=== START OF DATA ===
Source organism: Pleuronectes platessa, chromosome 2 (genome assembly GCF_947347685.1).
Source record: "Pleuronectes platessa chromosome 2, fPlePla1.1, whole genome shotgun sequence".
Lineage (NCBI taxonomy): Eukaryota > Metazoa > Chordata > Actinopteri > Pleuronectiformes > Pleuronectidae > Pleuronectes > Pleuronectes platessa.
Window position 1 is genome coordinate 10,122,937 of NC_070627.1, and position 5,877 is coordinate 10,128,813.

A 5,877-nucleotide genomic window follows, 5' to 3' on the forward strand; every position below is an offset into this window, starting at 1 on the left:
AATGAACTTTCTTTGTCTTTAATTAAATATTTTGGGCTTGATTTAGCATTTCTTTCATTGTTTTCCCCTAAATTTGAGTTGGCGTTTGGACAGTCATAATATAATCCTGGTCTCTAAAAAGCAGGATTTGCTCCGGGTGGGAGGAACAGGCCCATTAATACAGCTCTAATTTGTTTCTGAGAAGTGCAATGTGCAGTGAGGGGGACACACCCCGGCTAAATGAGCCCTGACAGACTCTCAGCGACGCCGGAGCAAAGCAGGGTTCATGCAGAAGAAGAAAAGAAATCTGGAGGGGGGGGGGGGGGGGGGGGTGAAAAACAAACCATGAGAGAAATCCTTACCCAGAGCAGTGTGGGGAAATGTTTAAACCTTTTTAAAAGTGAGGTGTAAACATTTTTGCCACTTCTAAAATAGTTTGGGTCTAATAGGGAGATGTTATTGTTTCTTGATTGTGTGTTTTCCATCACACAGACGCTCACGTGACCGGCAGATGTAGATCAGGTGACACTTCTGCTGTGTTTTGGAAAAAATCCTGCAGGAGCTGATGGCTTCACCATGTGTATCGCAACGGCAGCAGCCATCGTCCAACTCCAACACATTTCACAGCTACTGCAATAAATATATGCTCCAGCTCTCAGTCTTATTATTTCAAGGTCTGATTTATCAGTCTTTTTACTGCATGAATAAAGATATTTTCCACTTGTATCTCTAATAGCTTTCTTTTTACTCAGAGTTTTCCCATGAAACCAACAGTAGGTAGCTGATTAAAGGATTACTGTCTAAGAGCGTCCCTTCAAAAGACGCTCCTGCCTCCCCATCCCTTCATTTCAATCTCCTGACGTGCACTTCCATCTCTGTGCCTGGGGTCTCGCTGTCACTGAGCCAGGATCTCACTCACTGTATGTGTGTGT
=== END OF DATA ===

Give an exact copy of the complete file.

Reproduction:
Source organism: Pleuronectes platessa, chromosome 2 (genome assembly GCF_947347685.1).
Source record: "Pleuronectes platessa chromosome 2, fPlePla1.1, whole genome shotgun sequence".
Lineage (NCBI taxonomy): Eukaryota > Metazoa > Chordata > Actinopteri > Pleuronectiformes > Pleuronectidae > Pleuronectes > Pleuronectes platessa.
Window position 1 is genome coordinate 10,122,937 of NC_070627.1, and position 5,877 is coordinate 10,128,813.

A 5,877-nucleotide genomic window follows, 5' to 3' on the forward strand; every position below is an offset into this window, starting at 1 on the left:
AATGAACTTTCTTTGTCTTTAATTAAATATTTTGGGCTTGATTTAGCATTTCTTTCATTGTTTTCCCCTAAATTTGAGTTGGCGTTTGGACAGTCATAATATAATCCTGGTCTCTAAAAAGCAGGATTTGCTCCGGGTGGGAGGAACAGGCCCATTAATACAGCTCTAATTTGTTTCTGAGAAGTGCAATGTGCAGTGAGGGGGACACACCCCGGCTAAATGAGCCCTGACAGACTCTCAGCGACGCCGGAGCAAAGCAGGGTTCATGCAGAAGAAGAAAAGAAATCTGGAGGGGGGGGGGGGGGGGGGGGTGAAAAACAAACCATGAGAGAAATCCTTACCCAGAGCAGTGTGGGGAAATGTTTAAACCTTTTTAAAAGTGAGGTGTAAACATTTTTGCCACTTCTAAAATAGTTTGGGTCTAATAGGGAGATGTTATTGTTTCTTGATTGTGTGTTTTCCATCACACAGACGCTCACGTGACCGGCAGATGTAGATCAGGTGACACTTCTGCTGTGTTTTGGAAAAAATCCTGCAGGAGCTGATGGCTTCACCATGTGTATCGCAACGGCAGCAGCCATCGTCCAACTCCAACACATTTCACAGCTACTGCAATAAATATATGCTCCAGCTCTCAGTCTTATTATTTCAAGGTCTGATTTATCAGTCTTTTTACTGCATGAATAAAGATATTTTCCACTTGTATCTCTAATAGCTTTCTTTTTACTCAGAGTTTTCCCATGAAACCAACAGTAGGTAGCTGATTAAAGGATTACTGTCTAAGAGCGTCCCTTCAAAAGACGCTCCTGCCTCCCCATCCCTTCATTTCAATCTCCTGACGTGCACTTCCATCTCTGTGCCTGGGGTCTCGCTGTCACTGAGCCAGGATCTCACTCACTGTATGTGTGTGT